2.  Why do fish change their feeding behavior before, during, and after a storm front?  Most folks say it's the barometric pressure change.  I don't buy that.  Even in shallow water a fish can move up or down about an inch and make up all the difference in the barometric pressure change that happens in a typical storm.  In a hurricane the fish might have to move up or down four inches.  Fish move up and down this much all the time, so why would a tiny change in air pressure affect them?  I'm more of the opinion that we should be looking at magnetic changes, but there is a definite lack of scientific studies where fish and magnetism and weather are concerned.  We have learned that all fish contain magnetite in their bodies and that many fish use the earth's magnetic fields for navigation.  But we don't know much more than that.

3.  If hunger was the only motivation for fish taking a bait, either artificial or natural, then fishing would be pretty simple.  But I've seen many instances where fish that should have been hungry ignored perfectly presented bait.  Where at least some of the fish should have been hungry just on the law of averages and all of the fish ignored the bait.  Swam right by the bait, even nudged it out of the way.  I bet you've seen it too.  So if it isn't just hunger that causes them to feed, what else is involved?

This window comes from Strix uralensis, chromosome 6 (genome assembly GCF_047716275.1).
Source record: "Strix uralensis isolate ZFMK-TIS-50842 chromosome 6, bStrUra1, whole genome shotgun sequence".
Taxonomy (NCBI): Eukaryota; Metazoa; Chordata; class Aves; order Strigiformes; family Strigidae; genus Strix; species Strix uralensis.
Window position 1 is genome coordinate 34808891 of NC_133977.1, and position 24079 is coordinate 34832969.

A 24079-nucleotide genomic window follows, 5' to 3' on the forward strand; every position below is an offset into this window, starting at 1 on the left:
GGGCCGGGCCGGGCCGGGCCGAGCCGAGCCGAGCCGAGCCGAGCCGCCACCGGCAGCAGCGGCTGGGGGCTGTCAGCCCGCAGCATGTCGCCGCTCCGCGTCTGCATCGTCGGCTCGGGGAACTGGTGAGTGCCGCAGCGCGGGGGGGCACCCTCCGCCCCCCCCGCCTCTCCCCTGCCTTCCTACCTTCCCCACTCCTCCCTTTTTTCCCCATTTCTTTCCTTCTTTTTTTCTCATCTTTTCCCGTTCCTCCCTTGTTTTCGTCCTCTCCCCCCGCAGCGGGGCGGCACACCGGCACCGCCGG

There are other mysteries, but these are the main three that I think about.  What's yours?

Blog content © Lloyd Tackitt
Member comments
Gill, CO   3/9/2014 11:53:30 AM
I have one...When ice fishing,how does a a fish know when you have finally set that rod down so he can smash your bait/lure.....ha..
 
Dave Mauldin, TX   3/9/2014 7:36:32 PM
Don't know about what we don't know. ...fish do three things: rest, eat, and procreate once per year. So, except for the spawn, the first two. ....a girl friend once said: "Either they are hungry or they are not" She was not a person who fished.
 
Catman1979, CO   3/9/2014 10:53:09 PM
Good read. I still have yet to figure out why fish always hammer my bait as I am halfway through my sandwich? I have lost a lot of sandwich's due to that. It' a tough one, the why/where/what's. Once I get heavy into my cat fishing season it's a lot of thinking, constantly. I look at maps, my log books, it never ends. To this day I have no idea why channel cats eat one bait today, and change to another the next. And I am sure, I will never know.
 
skiman, CO   3/10/2014 5:13:15 AM
Lloyd, My answer to your three questions, and countless others I'm sure is this... "It is what it is!" Light up that cigar, take a sip of that nice, brown liquid...and when you're good and relaxed, just go fishing! As long as you know it will happen or not happen, that's all that matters, Good Fishing! Ski
 
Dangly, CO   3/10/2014 7:27:50 AM